This museum was founded in 1875 by a Poona Exhibition Committee, and was first located in the tower of the Phule Mandai, a large vegetable market. In 1964, the Pune Municipal Corporation shifted the museum to the present building. The stone facade reads simply, in large typeface, ‘Museum’, and in many senses this is a ‘museum of a museum’—of that 19th-century, positivist concept of a museum as containing all fields of knowledge. Educative displays about science, industry, engineering, artisanal traditions, zoology and culture coexist here, their connectivity naturalised only by the lit wooden display vitrines that frame all the exhibits.
Rather than a museum about the Phules, the legendary 19th-century social reformers and educators of women, the museum contains displays on geology and natural history, taxidermy of birds, of a seal, fish and lions, armoury from the Maratha and Mughal period, handicrafts arranged by material, cottage industries gathered by technique, forestry exhibits and geological displays of rocks. Phule museum has its origin in an exhibition of industrial display of Indian hydroelectric and irrigation projects and oil refining methods, showing innovations in engineering, modern methods of agriculture, and health education through posters, charts, maps, miniature models and actual machines.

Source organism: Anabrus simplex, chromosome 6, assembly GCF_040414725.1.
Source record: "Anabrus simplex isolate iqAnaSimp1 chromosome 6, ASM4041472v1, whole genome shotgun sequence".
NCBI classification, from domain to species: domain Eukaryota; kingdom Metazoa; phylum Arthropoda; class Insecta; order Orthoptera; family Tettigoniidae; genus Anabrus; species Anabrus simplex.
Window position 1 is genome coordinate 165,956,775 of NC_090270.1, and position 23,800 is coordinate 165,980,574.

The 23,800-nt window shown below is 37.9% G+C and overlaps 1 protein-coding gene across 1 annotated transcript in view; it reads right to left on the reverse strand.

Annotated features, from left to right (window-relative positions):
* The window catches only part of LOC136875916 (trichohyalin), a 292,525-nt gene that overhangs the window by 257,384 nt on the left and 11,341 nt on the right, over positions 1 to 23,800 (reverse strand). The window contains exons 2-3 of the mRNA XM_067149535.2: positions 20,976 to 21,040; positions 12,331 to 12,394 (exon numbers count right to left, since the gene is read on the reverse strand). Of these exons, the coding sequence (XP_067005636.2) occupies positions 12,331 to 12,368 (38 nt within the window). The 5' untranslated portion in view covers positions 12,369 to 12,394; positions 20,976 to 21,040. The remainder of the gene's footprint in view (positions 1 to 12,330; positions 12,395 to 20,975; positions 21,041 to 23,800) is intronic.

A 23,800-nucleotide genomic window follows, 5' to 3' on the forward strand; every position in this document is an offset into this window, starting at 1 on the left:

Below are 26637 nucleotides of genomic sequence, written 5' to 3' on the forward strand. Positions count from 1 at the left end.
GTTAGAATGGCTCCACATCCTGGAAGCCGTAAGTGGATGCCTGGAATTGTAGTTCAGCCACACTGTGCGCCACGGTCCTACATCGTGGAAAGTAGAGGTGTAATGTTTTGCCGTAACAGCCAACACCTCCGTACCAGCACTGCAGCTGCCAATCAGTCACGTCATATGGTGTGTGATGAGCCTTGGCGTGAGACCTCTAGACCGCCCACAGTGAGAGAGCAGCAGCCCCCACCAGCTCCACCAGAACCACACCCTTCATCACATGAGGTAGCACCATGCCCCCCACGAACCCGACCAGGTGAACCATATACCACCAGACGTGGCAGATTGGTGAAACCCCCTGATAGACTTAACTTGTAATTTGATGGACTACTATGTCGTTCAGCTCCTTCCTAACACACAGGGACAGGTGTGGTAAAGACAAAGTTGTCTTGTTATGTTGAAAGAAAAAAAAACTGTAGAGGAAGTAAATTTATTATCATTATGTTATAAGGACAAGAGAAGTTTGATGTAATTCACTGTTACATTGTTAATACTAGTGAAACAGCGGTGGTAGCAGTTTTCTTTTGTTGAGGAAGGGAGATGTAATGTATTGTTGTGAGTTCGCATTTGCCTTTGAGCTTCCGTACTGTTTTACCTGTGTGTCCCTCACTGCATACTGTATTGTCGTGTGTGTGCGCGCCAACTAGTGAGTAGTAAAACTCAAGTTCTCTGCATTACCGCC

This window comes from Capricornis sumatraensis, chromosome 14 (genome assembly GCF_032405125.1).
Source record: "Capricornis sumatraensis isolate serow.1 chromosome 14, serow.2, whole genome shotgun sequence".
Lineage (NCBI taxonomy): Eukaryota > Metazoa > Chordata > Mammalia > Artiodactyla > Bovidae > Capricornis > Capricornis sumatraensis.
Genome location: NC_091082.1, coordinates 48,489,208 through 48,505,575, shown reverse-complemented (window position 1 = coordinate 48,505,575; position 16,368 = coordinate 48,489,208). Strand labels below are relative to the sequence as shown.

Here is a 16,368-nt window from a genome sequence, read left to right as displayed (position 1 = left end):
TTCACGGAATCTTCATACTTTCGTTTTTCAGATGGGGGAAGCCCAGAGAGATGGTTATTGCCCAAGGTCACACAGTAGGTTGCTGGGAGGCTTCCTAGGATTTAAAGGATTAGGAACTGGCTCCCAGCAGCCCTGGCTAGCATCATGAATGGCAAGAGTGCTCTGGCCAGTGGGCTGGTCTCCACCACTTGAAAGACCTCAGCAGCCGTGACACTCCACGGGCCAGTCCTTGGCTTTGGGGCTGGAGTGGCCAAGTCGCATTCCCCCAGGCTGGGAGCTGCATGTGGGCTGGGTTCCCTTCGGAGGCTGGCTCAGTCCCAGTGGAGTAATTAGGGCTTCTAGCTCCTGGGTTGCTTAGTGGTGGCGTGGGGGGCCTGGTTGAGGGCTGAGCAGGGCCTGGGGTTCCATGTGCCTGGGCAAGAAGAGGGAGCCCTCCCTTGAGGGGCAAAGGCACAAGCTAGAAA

The peculiar heterogeneous character of Phule Museum collections raises questions about its museological and educative criteria, about inclusion and exclusion, valuable and unvaluable, order and disorder. Artists have been invited to confront with the educational function of the museum and its rooms and with the cohabitation of highly heterogeneous signs in its vitrines.